Students of public relations learn very early on about the value of third-party endorsements.
To cite one example, famous people are routinely used to sell books by writing blurbs on the back cover.
Third-party endorsers also flog barbecue grills, breakfast cereals, and a multitude of other products.
How often have you seen retired boxer George Foreman or former hockey player Tie Domi shilling for something on TV?
In his hockey heyday, Wayne Gretzky was the king of endorsements. He probably raked in as much through his face as through his skills with the puck. And corporate associations with the Great One helped move a ton of stuff off store shelves.
Nowadays, we're seeing supposedly neutral endorsers stepping up to defend the B.C. Liberals. It comes in the wake of Premier Christy Clark ripping off the NDP platform for her government's throne speech.
Don't kid yourself: this is an orchestrated effort to have "trustworthy" voices polish the tarnished reputation of the ruling party.
Former Conservative cabinet minister and consultant Stockwell Day and former B.C. Liberal cabinet minister Bill Bennett are popping up in the media to assure right wingers that everything is going to be okay.
One of the better educated B.C. Liberals, former attorney general Geoff Plant, wrote an op-ed piece aimed at well-educated B.C. Greens, encouraging them to support Clark in the legislature.
We'll likely hear similar pitches from within the Chinese and South Asian communities. Is former Vancouver councillor Tung Chan going to be an apple polisher? Will former attorney general Wally Oppal step forward for the team? It's all part of the game.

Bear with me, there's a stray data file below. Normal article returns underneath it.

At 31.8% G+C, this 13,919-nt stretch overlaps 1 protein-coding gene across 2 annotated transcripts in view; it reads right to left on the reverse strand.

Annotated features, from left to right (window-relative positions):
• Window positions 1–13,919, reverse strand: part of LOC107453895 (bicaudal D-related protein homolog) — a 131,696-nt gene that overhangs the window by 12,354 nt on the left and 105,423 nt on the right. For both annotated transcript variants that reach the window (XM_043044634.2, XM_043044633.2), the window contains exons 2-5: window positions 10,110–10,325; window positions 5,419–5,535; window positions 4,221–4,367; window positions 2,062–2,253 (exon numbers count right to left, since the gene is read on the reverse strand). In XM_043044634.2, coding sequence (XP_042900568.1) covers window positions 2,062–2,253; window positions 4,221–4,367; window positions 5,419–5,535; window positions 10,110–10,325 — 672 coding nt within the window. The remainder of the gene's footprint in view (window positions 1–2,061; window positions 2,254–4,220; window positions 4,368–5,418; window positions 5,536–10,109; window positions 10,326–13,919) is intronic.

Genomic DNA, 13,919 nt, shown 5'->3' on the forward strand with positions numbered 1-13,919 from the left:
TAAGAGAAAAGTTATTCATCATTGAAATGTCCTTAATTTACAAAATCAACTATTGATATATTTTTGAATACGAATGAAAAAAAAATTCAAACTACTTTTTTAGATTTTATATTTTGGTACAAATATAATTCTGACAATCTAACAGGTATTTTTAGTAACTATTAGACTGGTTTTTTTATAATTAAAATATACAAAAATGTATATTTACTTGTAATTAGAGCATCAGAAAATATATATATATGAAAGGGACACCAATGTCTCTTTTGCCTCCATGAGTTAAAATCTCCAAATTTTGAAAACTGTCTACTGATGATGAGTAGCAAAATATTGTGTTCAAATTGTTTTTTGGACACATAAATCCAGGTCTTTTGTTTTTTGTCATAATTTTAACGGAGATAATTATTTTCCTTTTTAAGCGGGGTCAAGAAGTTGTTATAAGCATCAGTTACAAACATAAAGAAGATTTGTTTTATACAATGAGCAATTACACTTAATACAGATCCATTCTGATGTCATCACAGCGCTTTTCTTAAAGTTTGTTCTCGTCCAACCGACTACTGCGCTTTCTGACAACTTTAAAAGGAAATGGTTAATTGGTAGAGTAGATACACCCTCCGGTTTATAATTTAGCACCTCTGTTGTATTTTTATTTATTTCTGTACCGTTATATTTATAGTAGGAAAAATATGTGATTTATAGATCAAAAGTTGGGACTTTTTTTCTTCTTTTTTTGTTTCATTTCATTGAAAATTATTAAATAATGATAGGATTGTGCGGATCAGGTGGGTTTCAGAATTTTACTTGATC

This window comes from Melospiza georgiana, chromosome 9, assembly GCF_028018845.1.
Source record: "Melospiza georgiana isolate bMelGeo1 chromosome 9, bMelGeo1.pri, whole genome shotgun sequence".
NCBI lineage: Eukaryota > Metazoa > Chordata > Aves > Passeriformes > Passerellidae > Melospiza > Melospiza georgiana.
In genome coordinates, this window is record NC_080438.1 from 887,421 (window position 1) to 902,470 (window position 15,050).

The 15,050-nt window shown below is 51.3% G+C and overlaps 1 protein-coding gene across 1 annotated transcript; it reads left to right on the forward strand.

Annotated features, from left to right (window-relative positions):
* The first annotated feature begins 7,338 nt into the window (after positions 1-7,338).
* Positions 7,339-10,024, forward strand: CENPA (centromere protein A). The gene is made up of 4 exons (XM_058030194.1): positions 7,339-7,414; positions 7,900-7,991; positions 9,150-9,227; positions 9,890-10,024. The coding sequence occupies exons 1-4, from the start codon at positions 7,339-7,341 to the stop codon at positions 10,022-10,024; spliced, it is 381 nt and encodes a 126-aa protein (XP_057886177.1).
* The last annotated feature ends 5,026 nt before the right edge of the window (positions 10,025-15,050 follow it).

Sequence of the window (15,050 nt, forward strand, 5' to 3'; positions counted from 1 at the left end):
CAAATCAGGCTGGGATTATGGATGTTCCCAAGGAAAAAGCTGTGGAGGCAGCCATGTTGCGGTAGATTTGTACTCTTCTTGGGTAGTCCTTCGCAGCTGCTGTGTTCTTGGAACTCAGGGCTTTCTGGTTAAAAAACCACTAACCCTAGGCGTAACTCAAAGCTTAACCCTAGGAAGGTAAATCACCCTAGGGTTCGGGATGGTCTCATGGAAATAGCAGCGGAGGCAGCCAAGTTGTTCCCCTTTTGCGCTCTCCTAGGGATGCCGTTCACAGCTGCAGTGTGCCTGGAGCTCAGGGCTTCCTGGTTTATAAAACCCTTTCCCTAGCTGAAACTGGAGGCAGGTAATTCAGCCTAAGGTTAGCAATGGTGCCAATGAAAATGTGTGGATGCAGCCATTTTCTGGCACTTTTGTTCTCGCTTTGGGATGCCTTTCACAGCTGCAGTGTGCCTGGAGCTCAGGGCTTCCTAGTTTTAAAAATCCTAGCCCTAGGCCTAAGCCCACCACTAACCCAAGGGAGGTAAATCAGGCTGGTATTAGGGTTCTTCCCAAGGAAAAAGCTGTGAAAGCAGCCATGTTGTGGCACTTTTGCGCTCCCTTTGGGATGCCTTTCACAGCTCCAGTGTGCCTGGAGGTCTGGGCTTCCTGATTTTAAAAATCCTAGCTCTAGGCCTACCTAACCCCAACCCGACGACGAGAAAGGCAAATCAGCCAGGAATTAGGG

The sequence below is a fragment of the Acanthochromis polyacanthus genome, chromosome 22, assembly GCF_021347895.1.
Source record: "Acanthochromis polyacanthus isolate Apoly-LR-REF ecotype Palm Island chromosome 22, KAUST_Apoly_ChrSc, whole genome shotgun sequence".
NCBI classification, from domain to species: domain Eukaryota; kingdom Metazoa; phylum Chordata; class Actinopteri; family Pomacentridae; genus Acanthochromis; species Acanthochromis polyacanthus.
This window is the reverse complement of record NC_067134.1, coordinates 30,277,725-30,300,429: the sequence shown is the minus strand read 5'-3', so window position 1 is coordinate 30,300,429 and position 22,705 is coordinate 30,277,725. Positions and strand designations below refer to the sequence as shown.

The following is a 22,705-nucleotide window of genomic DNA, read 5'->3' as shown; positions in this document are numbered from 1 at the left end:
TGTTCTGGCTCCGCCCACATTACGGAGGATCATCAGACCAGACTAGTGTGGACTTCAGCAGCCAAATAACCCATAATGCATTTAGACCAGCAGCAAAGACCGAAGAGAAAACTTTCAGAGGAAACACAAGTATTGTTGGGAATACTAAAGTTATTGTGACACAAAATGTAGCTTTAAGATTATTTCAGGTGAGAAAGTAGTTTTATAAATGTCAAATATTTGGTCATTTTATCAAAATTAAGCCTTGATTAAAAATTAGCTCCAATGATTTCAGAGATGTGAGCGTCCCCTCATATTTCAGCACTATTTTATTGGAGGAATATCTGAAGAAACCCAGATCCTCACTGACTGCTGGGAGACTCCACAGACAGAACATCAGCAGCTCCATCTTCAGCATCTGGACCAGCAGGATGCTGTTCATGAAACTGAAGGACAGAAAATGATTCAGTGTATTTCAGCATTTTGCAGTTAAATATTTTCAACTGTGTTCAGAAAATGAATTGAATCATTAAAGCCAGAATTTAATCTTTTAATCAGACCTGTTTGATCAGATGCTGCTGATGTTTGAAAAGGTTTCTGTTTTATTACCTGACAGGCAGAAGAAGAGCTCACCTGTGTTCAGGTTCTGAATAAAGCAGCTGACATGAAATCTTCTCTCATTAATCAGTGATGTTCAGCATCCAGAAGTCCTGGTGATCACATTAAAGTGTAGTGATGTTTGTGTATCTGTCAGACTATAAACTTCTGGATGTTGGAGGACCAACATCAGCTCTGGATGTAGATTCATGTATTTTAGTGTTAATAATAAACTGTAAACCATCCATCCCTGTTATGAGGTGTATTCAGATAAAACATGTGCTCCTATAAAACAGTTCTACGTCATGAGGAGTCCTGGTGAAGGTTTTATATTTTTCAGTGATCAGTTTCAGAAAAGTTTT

Meanwhile, the premier is already trying to mend fences in Surrey, where her party suffered major losses.
Long-time observers of B.C. politics have seen this movie before.
Former Socred premier Bill Vander Zalm had his third-party supporters step forward to try to save his dying regime.
The most memorable was former cabinet minister turned lobbyist Don Phillips, a.k.a. Leather Lungs. He delivered a stemwinder in support of the Zalm at the 1988 Social Credit convention.
It helped the premier retain control over his party for a while. Ultimately, this led to the decimation of Social Credit in the 1991 election.
Former NDP leader Carole James also had no shortage of "respected" party voices endorsing her when she was on the verge of being pushed out in 2010.
Usually, these public relations campaigns fall flat. That's because by the time a leader has to call for these reinforcements, it's too late to save the situation.
A recent Angus Reid Institute poll showed that 62 percent of respondents thought that Clark should quit as leader of the B.C. Liberals.
Among party supporters, nearly a third thought she should step down.
That's the reality. And it's unlikely that Stockwell Day or Bill Bennett or Geoff Plant will be able to huff and puff often enough to blow that fact away.